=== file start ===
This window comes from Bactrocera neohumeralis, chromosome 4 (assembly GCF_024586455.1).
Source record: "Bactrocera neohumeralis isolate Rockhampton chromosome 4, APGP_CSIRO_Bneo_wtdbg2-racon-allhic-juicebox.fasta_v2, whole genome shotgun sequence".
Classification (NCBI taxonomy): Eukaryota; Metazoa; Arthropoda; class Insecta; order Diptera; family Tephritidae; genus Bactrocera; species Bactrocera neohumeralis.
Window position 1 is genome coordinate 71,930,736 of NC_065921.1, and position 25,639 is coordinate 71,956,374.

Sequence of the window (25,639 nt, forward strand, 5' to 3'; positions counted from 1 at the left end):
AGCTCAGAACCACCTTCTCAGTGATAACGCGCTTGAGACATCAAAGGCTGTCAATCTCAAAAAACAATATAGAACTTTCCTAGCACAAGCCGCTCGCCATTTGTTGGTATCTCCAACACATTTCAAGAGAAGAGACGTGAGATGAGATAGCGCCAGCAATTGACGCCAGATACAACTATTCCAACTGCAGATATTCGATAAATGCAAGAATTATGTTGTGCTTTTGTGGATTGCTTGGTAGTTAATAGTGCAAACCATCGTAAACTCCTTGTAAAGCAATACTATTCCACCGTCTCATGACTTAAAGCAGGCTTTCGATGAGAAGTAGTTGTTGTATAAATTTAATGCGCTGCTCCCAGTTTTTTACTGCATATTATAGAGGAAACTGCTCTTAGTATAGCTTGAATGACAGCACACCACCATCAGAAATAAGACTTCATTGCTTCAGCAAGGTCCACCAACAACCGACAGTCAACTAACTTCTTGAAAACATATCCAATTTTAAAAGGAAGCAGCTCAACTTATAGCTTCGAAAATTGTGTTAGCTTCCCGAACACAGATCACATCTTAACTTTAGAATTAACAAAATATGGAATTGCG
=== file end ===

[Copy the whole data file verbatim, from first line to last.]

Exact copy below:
This window comes from Bactrocera neohumeralis, chromosome 4 (assembly GCF_024586455.1).
Source record: "Bactrocera neohumeralis isolate Rockhampton chromosome 4, APGP_CSIRO_Bneo_wtdbg2-racon-allhic-juicebox.fasta_v2, whole genome shotgun sequence".
Classification (NCBI taxonomy): Eukaryota; Metazoa; Arthropoda; class Insecta; order Diptera; family Tephritidae; genus Bactrocera; species Bactrocera neohumeralis.
Window position 1 is genome coordinate 71,930,736 of NC_065921.1, and position 25,639 is coordinate 71,956,374.

Sequence of the window (25,639 nt, forward strand, 5' to 3'; positions counted from 1 at the left end):
AGCTCAGAACCACCTTCTCAGTGATAACGCGCTTGAGACATCAAAGGCTGTCAATCTCAAAAAACAATATAGAACTTTCCTAGCACAAGCCGCTCGCCATTTGTTGGTATCTCCAACACATTTCAAGAGAAGAGACGTGAGATGAGATAGCGCCAGCAATTGACGCCAGATACAACTATTCCAACTGCAGATATTCGATAAATGCAAGAATTATGTTGTGCTTTTGTGGATTGCTTGGTAGTTAATAGTGCAAACCATCGTAAACTCCTTGTAAAGCAATACTATTCCACCGTCTCATGACTTAAAGCAGGCTTTCGATGAGAAGTAGTTGTTGTATAAATTTAATGCGCTGCTCCCAGTTTTTTACTGCATATTATAGAGGAAACTGCTCTTAGTATAGCTTGAATGACAGCACACCACCATCAGAAATAAGACTTCATTGCTTCAGCAAGGTCCACCAACAACCGACAGTCAACTAACTTCTTGAAAACATATCCAATTTTAAAAGGAAGCAGCTCAACTTATAGCTTCGAAAATTGTGTTAGCTTCCCGAACACAGATCACATCTTAACTTTAGAATTAACAAAATATGGAATTGCG